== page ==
Business Ecosystems — from Buzz to Business (2/2)

Why do business models benefit from ecosystems? Recent years have seen growing popularity of the term “ecosystems” in the business world. Rightly so. But what is this buzz all about? In our two-part article “Business Ecosystems — from Buzz to Business”, we highlight the hype around business ecosystems and explain how they can enhance the value of business models. Part 2 deals with starting points for unlocking the value contribution of ecosystems.

Business ecosystems are the sum of partnerships that serve the same customer-centric value proposition by uniquely combining the individual business models of all participants and efficiently linking their value streams.

In addition to the overarching drivers mentioned in our last article, Detecon has identified several starting points for approaching business ecosystems in its work with clients. These entry levels are determined largely by two parameters: ecosystem capabilities and the maturity of the value proposition, although the boundaries within these parameters are fluid and non-exclusive.[1] Ecosystem capability refers to a company’s inherent expertise in dealing with ecosystems (i.e., experience in their establishment, management, maximization of output, etc.). Proposition maturity, on the other hand, refers to the clarity of focus and describes the maturity of a particular product or value proposition idea.

Information About Own Capabilities and Maturity Level Depending on the Initial Position

Facing individual challenges and effectively employing one’s own abilities

The characteristics of ecosystem capabilities and proposition maturity vary from one customer group to the next. We distinguish in this sense between newbies, visionaries, realizers, and optimizers.

  • The newbie is confronted with new trend topics or market requirements that cannot be mastered with the existing company structures and/or products. Often there is no clear concept, but only a vision or at least an idea. It lacks the resources and skills to meet market demands on its own, and ecosystems are viewed as a possible means of surmounting this challenge. The newbie tries to understand the concept of ecosystems, how it can drive business forward, and what opportunities and risks are associated with it. Furthermore, the newbie also proactively seeks to determine the future demands for new markets that it would not be able to develop on its own and so strives to uncover and tap into the full potential of ecosystems and future opportunities.
  • The visionary endeavors in collaboration with partners to identify requirements and develop capabilities that will aid in realizing an existing, but still fuzzy product vision. The visionary has a clearer vision than the newbie, but is not yet fully certain about the final concept. Owing to its own limited capabilities and resources, however, the visionary sees the potential to bring together "non-organic"/external capabilities from the business ecosystem for the realization of the value proposition. In this situation, it is advisable for visionaries to sharpen their product vision as much as possible, a step that will help them to identify the external capabilities needed to turn the proposition into reality and to lay the foundation for the final ecosystem design. The design will reflect all required roles and value streams and can be considered a blueprint for the creation of the ecosystem.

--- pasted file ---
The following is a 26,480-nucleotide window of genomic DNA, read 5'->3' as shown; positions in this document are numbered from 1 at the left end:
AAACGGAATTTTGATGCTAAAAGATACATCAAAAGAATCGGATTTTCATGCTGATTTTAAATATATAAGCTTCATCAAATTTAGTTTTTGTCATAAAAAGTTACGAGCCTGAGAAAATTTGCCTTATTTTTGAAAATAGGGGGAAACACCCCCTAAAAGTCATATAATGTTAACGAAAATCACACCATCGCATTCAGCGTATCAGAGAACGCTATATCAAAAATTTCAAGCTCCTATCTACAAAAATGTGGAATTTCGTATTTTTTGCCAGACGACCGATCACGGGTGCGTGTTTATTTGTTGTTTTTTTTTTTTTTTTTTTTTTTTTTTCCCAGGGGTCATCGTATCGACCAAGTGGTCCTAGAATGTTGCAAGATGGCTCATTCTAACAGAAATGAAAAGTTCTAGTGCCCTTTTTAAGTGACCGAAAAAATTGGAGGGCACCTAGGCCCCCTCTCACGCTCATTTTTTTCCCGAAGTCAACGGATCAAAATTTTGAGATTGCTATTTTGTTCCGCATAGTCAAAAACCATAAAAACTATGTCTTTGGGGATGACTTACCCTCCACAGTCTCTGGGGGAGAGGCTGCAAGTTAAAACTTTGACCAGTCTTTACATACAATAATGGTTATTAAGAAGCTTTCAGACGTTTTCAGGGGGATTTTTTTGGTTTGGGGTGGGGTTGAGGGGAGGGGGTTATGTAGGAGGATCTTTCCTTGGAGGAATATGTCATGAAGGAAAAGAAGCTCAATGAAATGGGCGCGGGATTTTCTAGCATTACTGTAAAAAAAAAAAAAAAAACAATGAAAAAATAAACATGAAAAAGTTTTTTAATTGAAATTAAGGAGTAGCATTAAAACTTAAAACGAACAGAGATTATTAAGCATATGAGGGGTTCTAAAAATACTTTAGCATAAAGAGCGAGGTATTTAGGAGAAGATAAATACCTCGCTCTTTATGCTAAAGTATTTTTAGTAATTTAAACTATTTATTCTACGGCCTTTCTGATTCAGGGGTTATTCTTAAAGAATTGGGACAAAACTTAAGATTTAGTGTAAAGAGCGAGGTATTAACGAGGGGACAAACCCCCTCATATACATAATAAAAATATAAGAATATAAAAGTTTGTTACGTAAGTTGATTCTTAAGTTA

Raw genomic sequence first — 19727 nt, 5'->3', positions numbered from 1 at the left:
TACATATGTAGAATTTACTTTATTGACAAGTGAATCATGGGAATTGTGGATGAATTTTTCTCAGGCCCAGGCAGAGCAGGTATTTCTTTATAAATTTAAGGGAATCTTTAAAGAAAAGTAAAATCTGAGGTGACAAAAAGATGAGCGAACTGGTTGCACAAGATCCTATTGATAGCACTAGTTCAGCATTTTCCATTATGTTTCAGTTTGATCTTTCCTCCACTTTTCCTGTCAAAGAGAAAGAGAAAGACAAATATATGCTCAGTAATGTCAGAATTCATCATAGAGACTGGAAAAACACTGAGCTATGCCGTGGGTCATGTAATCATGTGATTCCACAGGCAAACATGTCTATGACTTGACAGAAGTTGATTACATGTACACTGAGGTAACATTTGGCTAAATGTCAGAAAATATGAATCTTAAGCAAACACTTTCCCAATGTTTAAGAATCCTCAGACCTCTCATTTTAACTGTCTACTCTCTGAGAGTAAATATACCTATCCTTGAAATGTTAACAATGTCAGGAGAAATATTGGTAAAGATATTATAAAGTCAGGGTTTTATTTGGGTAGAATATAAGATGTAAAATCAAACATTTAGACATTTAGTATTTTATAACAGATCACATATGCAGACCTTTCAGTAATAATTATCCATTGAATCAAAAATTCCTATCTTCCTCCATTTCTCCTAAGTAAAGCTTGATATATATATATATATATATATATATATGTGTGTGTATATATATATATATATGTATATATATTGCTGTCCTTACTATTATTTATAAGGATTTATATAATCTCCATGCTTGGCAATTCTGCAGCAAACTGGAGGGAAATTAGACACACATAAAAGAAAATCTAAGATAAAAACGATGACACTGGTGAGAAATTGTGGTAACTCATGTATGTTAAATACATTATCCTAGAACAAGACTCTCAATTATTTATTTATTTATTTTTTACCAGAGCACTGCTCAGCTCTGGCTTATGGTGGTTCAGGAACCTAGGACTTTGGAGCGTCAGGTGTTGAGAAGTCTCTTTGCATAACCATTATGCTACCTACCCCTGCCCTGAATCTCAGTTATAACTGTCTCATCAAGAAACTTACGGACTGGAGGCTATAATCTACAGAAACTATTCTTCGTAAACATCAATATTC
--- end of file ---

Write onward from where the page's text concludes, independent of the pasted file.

• The realizer has a highly distinct image in mind of the final value proposition and the market. Compared to the visionary, the realizer has already identified the fundamental requirements and capabilities and is in the implementation phase, putting it one step ahead of the visionary. The key objectives for the realizer are finding the right collaboration partners: players who share the same line of thought on how the right management model can be implemented on the basis of the ecosystem design and how a common go-to-market strategy can be developed and successfully pursued.
  • The position of the optimizer represents the fourth starting point and reflects a clear aspiration to exploit existing assets. The optimizer already actively manages or participates in a business ecosystem. Its key challenges are to maintain the competitiveness of the ecosystem and to foster innovation, so the optimizer strives to improve overall product quality, customer experience, and efficiency within the ecosystem. Above all, it is the optimization of value streams and more efficient and effective collaboration between participants that opens up the potential for cost reduction and profit maximization.